The Stolen Childhood (part 1)
Today most children in western society have all their needs, in material terms, met; and there is no longer malnutrition as there was in the past. Wrong nutrition probably continues. However they are suffering a new kind of deprivation, one that is part spiritual, part emotional and worst of all they are being gradually deprived of an actual childhood.
A generation or two ago most children grew up with “stay at home” mums and often within an extended family, so they were among people with strong emotional ties. Also before the age of the screen there was considerable interaction between members of the family and children. There would be nursery rhymes; songs and other activities the children could participate in with adults. Another fact: there were more children around so not only had they siblings to play with, but their neighbours’ pals. I am not saying it was totally idyllic; poverty and deprivation were often rampant and children’s health often poor. But on the positive side they were with people and other children within a community and a family. They also importantly learnt how to interact with others and develop emotional responses. Most importantly they learnt how to communicate and the ability at a very young age to react to people of greatly varying ages. The electronic age has seriously jeopardised these communication skills.
Another important factor we have lost in our society is discipline. This is enormously important to children because it gave them a strong sense of security. Nowadays with the child centred philosophy in education and in the home there has been a decline in discipline. We of course don’t want to return to the harsh draconian implementation of discipline via corporal punishment or other unpleasant methods, but we do want to sanction unacceptable behaviour, which unfortunately is rife at home and in schools today. The chaos we find nowadays especially in schools is not only damaging to the child’s academic progress but also, more important, a child’s emotional development. Childhood has become more insecure which in turn will create more insecure adults.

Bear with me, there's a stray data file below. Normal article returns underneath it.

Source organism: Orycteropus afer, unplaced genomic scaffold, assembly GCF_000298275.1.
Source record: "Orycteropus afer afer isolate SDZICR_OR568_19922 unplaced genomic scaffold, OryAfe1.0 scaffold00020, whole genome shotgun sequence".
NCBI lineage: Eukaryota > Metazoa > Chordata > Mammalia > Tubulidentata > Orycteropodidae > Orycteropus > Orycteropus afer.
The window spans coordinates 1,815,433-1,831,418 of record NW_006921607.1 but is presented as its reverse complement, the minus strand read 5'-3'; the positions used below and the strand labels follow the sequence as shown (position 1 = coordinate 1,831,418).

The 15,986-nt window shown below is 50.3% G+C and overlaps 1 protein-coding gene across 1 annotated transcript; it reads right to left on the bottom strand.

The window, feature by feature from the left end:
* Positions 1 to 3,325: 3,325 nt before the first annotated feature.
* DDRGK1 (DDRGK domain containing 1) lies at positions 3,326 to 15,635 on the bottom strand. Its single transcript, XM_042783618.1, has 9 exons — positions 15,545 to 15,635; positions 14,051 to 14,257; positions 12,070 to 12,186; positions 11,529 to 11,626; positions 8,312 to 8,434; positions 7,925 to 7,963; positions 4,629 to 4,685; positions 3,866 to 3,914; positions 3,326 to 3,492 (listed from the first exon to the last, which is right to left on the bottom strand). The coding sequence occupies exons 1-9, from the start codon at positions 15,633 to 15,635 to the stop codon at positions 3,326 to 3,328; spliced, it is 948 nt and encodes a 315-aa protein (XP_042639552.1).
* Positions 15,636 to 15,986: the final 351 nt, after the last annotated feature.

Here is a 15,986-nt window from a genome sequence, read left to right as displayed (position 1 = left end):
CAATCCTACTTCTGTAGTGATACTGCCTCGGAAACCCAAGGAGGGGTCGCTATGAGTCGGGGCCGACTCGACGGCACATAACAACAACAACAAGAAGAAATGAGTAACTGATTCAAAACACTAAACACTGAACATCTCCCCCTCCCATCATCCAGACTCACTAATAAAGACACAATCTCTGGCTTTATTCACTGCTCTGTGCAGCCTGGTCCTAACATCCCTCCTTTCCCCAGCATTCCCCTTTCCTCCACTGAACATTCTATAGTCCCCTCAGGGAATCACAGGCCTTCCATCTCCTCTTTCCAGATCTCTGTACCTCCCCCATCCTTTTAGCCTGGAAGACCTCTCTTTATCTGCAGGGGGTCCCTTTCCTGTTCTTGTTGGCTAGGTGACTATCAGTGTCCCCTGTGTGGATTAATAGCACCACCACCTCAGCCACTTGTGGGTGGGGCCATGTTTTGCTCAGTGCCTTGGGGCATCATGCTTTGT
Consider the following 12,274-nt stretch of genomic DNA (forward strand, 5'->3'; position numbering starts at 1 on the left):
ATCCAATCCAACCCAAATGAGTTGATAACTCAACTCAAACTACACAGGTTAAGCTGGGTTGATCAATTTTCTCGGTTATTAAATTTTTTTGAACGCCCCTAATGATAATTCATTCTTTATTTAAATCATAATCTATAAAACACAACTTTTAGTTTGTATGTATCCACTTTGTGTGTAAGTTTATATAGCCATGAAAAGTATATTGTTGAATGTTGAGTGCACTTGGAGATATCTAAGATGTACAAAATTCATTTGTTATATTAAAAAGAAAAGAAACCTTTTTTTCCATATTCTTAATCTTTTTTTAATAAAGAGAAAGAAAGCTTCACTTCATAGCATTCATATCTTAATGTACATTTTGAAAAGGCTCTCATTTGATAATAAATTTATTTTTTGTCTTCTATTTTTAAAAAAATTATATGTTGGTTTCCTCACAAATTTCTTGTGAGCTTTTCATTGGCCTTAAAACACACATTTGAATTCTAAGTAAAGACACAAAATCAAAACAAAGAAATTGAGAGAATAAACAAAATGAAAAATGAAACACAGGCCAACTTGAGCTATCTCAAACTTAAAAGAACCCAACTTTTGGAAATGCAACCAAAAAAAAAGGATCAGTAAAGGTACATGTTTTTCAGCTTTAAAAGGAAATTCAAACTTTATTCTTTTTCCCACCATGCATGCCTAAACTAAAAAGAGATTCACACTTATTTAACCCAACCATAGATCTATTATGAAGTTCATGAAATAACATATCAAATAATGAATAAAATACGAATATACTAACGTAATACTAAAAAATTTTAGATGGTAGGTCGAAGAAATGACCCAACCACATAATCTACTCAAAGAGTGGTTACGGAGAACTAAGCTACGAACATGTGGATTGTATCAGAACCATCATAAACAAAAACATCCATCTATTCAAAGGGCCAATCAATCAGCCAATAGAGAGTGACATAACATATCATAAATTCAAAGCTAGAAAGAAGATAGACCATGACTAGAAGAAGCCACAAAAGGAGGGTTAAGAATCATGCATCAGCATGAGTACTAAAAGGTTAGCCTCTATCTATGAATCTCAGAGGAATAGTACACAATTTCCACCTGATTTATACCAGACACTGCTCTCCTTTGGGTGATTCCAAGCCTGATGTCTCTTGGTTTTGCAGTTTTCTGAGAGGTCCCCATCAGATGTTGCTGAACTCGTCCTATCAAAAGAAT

Today we find ourselves in a society where children have become the victims of adults because those adults themselves never developed during their childhood. This manifests itself in their selfishness and the constant urge for self-gratification in today’s parents. They also treat children often very much as a child treats a doll; it becomes a possession, something that is an extension of their own vanity. Then through a sense of guilt they make every attempt to compensate the child with a myriad of material possessions. They again fail to understand the child’s real needs, so the cycle continues.
Many of these problems would be considerably helped if there was a return to religion, namely Christianity. However destructive modern life is to a child, Christianity provides a solution. It will also allow our children to join a community with values. It will also be the antidote for the pressure poured out by every section of the media for a hedonistic and totally selfish lifestyle, which destroys children and their childhood. Such hedonism stops parents enjoying the actual joy of bringing up children!As a final thought we should stop forever using the TV or computer as an electronic baby sitter; we are losing the joy of interaction with our child and the child is being deprived.